There was a lot I wasn’t expecting about my Transference Ceremony: I wasn’t expecting every member of The Children of the Inferno over the age of 14 to be in attendance; I wasn’t expecting to see everyone dressed in monastic robes, many bearing various insignias indicating rank and affiliation; I wasn’t expecting to be seated on a stage, under bright lights, as a sea of somber stares probed my every motion; mostly though, I wasn’t expecting to be bound—I wasn’t expecting to have electrodes connected to my temples, a blood-pressure gage around my bicep, and a heart-rate monitor on my finger.

“Those unable to process The Elfman’s revelations have been known to harm themselves and others” Dr. Sasha explained, as she rolled up my sleeve to spike a vein. It was Sodium Pentothal, “Truth Serum”, necessary to obliterate inhibitions and ensure my sincere participation in the process. As soon as the serum hit my brain, I notice Drew, hiding in the back of the amphitheater. His skin was starting to sluff and decay, but he looked well otherwise. With a series of coded blinks (from his only eye), he urgently relayed as much information as he could.

“Be careful, Sonny. Dante isn’t who he seems. Nothing here is what it seems. Brace yourself.”

Dr. Sasha retreated backstage as Dante emerged: “Sonny Vincent Demarco,” his voice boomed throughout the theater. “Are you prepared to receive The Elfman’s Forbidden Knowledge?”

“Sure!” The Sodium Pentothal was great. I was higher than I’d been since they weened me off the skag. “Why not?”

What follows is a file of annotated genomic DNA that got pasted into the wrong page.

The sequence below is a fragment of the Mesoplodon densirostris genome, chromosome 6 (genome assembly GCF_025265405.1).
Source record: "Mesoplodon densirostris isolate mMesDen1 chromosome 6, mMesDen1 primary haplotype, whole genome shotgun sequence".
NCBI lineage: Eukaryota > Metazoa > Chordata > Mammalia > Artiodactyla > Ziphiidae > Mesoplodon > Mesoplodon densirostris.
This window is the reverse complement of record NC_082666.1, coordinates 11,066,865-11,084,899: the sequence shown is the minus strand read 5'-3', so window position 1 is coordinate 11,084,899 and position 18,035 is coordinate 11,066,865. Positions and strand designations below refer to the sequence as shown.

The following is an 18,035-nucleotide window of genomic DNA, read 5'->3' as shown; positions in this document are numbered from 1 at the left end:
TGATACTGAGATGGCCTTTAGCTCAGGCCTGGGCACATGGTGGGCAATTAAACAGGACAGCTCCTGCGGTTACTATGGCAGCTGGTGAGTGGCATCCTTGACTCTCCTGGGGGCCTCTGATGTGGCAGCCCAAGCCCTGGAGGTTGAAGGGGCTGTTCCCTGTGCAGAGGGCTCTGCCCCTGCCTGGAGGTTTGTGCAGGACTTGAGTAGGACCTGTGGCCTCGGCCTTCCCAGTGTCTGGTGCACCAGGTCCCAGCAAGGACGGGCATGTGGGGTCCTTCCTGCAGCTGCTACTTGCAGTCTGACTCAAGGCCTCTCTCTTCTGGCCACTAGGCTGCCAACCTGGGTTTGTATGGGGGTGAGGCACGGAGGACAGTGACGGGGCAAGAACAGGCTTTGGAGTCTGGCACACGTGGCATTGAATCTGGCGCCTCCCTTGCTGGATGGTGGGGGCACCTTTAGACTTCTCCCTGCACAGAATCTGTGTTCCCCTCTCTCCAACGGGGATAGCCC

“And you swear or affirm that you’ll respond to my questions honestly?”

“Absolutely. Ask away!” I could’ve talked for hours on that sweet SP.

“Then answer me this…”

Dante paused; the entire room went deathly silent; Drew looked worried, so I gave him a wink to let him know: “I got this!”

“Do you believe it’s possible that, one day, man could create an Artificial Intelligence capable of destroying the world?”

I was dumbstruck, not because the question was initially terrifying, but because it wasn’t anything I’d ever given thought to (beyond suspending my disbelief long enough to enjoy a Terminator movie). It seemed too easy. It seemed silly.

“Yeah, sure. I suppose.”

The auditorium released a round of robust applause.

“Congratulations, Sonny. You’ve taken the first step. But what I tell you next will be difficult to absorb. I need you to listen very carefully: It’s time to receive The Elfman’s Forbidden Knowledge.” You could hear a pin drop; Drew was nervously chomping on his fingernails.